Hall of Hams #113: Rex Harrison

Posted in Broadway, Hollywood (History), Melodrama and Master Thespians, Movies, The Hall of Hams with tags , , , , , , , , , , , , on March 5, 2017 by travsd

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Sir Rex Harrison, Inventor of Speak-Singing 

Today is the birthday of stage and screen Sir Rex Harrison (Reginald Harrison, 1908-1990). It’s safe to say that Harrison was the first serious English actor with whom I had any wide familiarity as a child, and I’m betting that’s true of many Americans of my age. He was frequently on television variety and talk shows throughout the 1970s (he was funny and also famous for his many marriages — six — as well as some notorious affairs). I imagine I encountered his films in roughly this order: Dr. Doolittle (1967), My Fair Lady (1964), Cleopatra (1963), The Agony and the Ecstasy (1965), Blithe Spirit (1945), Major Barbara (1941), The Ghost and Mrs. Muir (1947), Ann and the King of Siam (1946) and, quite recently, Preston Sturges’ Unfaithfully Yours (1948). This leaves plenty I’ve yet to see; I’m particularly interested in Night Train to Munich (1940).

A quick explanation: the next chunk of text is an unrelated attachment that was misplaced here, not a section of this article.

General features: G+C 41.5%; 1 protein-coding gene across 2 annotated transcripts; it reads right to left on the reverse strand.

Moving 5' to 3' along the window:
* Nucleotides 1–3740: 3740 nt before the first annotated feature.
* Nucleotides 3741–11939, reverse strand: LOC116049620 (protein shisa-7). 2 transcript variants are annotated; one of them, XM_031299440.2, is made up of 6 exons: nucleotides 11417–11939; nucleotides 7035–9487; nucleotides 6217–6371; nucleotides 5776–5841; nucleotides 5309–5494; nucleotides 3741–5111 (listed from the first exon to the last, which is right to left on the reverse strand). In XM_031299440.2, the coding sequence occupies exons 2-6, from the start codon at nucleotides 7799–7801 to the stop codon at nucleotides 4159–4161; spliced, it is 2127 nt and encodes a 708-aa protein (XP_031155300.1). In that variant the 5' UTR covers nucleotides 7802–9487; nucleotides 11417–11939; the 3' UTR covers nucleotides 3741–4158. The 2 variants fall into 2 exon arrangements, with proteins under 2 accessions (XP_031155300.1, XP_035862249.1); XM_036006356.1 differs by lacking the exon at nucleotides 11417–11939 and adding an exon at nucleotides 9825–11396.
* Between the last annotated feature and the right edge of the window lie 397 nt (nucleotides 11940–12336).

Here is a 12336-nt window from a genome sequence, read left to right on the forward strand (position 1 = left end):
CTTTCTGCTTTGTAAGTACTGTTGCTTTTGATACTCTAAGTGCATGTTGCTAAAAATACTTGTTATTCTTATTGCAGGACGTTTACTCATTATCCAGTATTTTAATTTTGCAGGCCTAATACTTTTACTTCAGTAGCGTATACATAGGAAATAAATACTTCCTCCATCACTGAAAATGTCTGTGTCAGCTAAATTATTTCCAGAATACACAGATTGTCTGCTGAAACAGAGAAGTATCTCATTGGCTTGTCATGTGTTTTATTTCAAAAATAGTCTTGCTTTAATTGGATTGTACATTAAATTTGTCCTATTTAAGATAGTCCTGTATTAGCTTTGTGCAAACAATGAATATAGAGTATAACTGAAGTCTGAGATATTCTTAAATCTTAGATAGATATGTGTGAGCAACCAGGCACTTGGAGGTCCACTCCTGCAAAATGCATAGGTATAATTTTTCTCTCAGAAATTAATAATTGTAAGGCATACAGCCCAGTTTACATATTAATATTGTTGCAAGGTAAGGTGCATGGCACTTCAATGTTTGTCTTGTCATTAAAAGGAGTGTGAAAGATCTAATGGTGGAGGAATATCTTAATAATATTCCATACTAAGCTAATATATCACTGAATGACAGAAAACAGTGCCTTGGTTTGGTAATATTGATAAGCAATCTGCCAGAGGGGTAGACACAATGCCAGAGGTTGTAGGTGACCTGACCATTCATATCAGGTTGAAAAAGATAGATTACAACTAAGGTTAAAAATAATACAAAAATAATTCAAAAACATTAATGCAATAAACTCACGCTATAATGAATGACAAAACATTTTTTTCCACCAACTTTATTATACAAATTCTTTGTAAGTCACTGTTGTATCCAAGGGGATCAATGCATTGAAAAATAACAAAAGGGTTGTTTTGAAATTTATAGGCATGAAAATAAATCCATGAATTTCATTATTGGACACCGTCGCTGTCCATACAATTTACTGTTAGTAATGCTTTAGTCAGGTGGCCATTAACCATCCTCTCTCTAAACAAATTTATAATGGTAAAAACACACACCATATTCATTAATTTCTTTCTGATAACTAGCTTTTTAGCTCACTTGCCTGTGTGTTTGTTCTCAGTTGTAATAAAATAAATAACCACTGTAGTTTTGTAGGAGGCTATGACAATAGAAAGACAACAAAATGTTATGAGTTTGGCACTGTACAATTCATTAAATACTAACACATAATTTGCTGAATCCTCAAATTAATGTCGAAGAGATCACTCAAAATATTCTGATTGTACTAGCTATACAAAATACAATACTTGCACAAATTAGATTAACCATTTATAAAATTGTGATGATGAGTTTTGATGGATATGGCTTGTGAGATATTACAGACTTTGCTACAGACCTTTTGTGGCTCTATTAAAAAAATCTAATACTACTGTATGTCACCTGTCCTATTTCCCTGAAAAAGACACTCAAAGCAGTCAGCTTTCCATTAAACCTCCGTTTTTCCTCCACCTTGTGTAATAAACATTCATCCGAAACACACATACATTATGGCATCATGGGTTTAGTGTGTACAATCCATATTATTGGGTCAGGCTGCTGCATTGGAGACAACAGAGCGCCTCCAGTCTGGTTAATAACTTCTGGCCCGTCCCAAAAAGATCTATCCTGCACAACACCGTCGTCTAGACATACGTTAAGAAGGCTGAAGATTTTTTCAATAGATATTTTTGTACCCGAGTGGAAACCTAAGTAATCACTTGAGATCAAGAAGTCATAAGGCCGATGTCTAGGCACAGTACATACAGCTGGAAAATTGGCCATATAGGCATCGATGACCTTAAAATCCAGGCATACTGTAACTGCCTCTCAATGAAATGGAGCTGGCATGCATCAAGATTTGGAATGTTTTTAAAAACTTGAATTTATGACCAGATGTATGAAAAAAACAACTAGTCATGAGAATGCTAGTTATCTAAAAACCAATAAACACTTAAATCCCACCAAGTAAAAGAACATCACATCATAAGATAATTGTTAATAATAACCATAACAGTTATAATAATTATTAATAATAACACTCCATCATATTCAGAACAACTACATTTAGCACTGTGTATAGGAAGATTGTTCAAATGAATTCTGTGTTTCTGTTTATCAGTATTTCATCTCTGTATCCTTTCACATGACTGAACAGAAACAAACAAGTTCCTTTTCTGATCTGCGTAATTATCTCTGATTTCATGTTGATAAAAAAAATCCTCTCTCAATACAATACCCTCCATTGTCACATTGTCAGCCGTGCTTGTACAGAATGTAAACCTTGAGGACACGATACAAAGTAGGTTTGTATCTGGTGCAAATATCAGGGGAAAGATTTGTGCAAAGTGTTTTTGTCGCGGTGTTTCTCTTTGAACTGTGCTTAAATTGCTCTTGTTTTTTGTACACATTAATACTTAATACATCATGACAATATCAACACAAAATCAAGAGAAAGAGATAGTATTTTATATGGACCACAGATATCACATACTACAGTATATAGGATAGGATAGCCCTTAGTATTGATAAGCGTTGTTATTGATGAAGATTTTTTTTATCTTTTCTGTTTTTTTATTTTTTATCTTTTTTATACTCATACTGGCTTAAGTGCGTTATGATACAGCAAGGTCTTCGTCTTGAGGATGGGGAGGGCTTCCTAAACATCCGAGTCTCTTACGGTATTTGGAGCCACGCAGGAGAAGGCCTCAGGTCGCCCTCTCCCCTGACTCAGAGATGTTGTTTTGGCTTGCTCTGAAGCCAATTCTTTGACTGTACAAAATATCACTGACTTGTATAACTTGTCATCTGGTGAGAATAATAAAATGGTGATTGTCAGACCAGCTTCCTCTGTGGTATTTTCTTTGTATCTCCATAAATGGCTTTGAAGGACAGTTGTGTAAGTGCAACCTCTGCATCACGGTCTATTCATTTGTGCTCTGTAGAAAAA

Harrison was certainly an early pathway to Shaw for me through My Fair Lady and Major Barbara. Onstage he’d also starred in Caesar and Cleopatra, Heartbreak House, and The Devil’s Disciple. I think of him as the consummate interpreter of Shaw, virtually his mouthpiece. For example, I’ve never seen him as Shaw’s Caesar (it’s Claude Rains in the 1945 film) yet I always picture the character as him when I read the play. Possibly partially because he played him in the 1963 blockbuster, but also because one comes to know and cherish Harrison’s delivery. It is a perfect match. Another stage performance of his I’d wish I’d seen is his Henry VIII in Maxwell Anderson’s Anne of the Thousand Days (1948) — it’s Richard Burton in the 1969 movie.